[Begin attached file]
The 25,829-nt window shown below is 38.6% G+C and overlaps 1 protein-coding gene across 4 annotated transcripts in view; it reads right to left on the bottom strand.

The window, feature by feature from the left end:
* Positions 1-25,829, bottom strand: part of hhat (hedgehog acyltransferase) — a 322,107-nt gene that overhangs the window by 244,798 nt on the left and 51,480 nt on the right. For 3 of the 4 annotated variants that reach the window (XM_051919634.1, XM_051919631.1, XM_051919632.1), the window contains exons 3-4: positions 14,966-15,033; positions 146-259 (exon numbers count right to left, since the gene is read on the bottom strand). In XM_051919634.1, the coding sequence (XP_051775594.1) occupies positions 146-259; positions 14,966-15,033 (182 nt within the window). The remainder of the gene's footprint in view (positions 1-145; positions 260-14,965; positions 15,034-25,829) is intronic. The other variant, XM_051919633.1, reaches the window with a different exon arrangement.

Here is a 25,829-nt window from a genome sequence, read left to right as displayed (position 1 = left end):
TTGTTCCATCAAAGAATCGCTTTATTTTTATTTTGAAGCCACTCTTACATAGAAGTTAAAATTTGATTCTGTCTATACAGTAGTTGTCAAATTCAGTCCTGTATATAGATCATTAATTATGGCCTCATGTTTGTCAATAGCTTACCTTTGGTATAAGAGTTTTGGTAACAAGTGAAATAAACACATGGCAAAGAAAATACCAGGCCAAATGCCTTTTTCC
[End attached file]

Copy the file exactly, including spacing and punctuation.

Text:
The 25,829-nt window shown below is 38.6% G+C and overlaps 1 protein-coding gene across 4 annotated transcripts in view; it reads right to left on the bottom strand.

The window, feature by feature from the left end:
* Positions 1-25,829, bottom strand: part of hhat (hedgehog acyltransferase) — a 322,107-nt gene that overhangs the window by 244,798 nt on the left and 51,480 nt on the right. For 3 of the 4 annotated variants that reach the window (XM_051919634.1, XM_051919631.1, XM_051919632.1), the window contains exons 3-4: positions 14,966-15,033; positions 146-259 (exon numbers count right to left, since the gene is read on the bottom strand). In XM_051919634.1, the coding sequence (XP_051775594.1) occupies positions 146-259; positions 14,966-15,033 (182 nt within the window). The remainder of the gene's footprint in view (positions 1-145; positions 260-14,965; positions 15,034-25,829) is intronic. The other variant, XM_051919633.1, reaches the window with a different exon arrangement.

Here is a 25,829-nt window from a genome sequence, read left to right as displayed (position 1 = left end):
TTGTTCCATCAAAGAATCGCTTTATTTTTATTTTGAAGCCACTCTTACATAGAAGTTAAAATTTGATTCTGTCTATACAGTAGTTGTCAAATTCAGTCCTGTATATAGATCATTAATTATGGCCTCATGTTTGTCAATAGCTTACCTTTGGTATAAGAGTTTTGGTAACAAGTGAAATAAACACATGGCAAAGAAAATACCAGGCCAAATGCCTTTTTCC